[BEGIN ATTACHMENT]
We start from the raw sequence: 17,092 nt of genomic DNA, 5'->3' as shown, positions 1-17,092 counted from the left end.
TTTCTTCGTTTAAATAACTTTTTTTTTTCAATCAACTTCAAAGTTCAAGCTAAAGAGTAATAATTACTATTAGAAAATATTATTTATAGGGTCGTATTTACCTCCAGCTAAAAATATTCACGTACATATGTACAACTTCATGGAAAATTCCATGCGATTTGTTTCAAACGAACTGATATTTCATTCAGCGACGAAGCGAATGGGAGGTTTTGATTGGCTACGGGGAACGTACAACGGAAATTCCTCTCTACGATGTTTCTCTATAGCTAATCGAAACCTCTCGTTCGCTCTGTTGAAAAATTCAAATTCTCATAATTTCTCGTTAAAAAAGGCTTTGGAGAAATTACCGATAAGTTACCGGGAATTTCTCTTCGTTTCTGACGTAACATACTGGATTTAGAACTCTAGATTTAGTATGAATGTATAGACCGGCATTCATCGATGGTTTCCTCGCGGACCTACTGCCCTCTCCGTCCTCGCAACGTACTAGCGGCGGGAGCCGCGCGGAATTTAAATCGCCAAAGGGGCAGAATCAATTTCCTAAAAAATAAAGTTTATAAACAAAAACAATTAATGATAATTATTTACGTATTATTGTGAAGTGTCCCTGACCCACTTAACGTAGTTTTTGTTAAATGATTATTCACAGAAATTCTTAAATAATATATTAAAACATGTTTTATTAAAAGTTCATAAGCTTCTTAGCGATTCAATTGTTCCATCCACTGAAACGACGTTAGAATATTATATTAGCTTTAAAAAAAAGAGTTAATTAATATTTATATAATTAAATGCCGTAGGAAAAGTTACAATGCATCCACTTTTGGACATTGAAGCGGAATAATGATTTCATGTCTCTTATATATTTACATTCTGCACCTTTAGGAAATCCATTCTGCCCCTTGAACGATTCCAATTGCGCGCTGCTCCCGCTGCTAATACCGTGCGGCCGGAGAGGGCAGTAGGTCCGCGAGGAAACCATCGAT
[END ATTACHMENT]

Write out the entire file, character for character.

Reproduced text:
We start from the raw sequence: 17,092 nt of genomic DNA, 5'->3' as shown, positions 1-17,092 counted from the left end.
TTTCTTCGTTTAAATAACTTTTTTTTTTCAATCAACTTCAAAGTTCAAGCTAAAGAGTAATAATTACTATTAGAAAATATTATTTATAGGGTCGTATTTACCTCCAGCTAAAAATATTCACGTACATATGTACAACTTCATGGAAAATTCCATGCGATTTGTTTCAAACGAACTGATATTTCATTCAGCGACGAAGCGAATGGGAGGTTTTGATTGGCTACGGGGAACGTACAACGGAAATTCCTCTCTACGATGTTTCTCTATAGCTAATCGAAACCTCTCGTTCGCTCTGTTGAAAAATTCAAATTCTCATAATTTCTCGTTAAAAAAGGCTTTGGAGAAATTACCGATAAGTTACCGGGAATTTCTCTTCGTTTCTGACGTAACATACTGGATTTAGAACTCTAGATTTAGTATGAATGTATAGACCGGCATTCATCGATGGTTTCCTCGCGGACCTACTGCCCTCTCCGTCCTCGCAACGTACTAGCGGCGGGAGCCGCGCGGAATTTAAATCGCCAAAGGGGCAGAATCAATTTCCTAAAAAATAAAGTTTATAAACAAAAACAATTAATGATAATTATTTACGTATTATTGTGAAGTGTCCCTGACCCACTTAACGTAGTTTTTGTTAAATGATTATTCACAGAAATTCTTAAATAATATATTAAAACATGTTTTATTAAAAGTTCATAAGCTTCTTAGCGATTCAATTGTTCCATCCACTGAAACGACGTTAGAATATTATATTAGCTTTAAAAAAAAGAGTTAATTAATATTTATATAATTAAATGCCGTAGGAAAAGTTACAATGCATCCACTTTTGGACATTGAAGCGGAATAATGATTTCATGTCTCTTATATATTTACATTCTGCACCTTTAGGAAATCCATTCTGCCCCTTGAACGATTCCAATTGCGCGCTGCTCCCGCTGCTAATACCGTGCGGCCGGAGAGGGCAGTAGGTCCGCGAGGAAACCATCGAT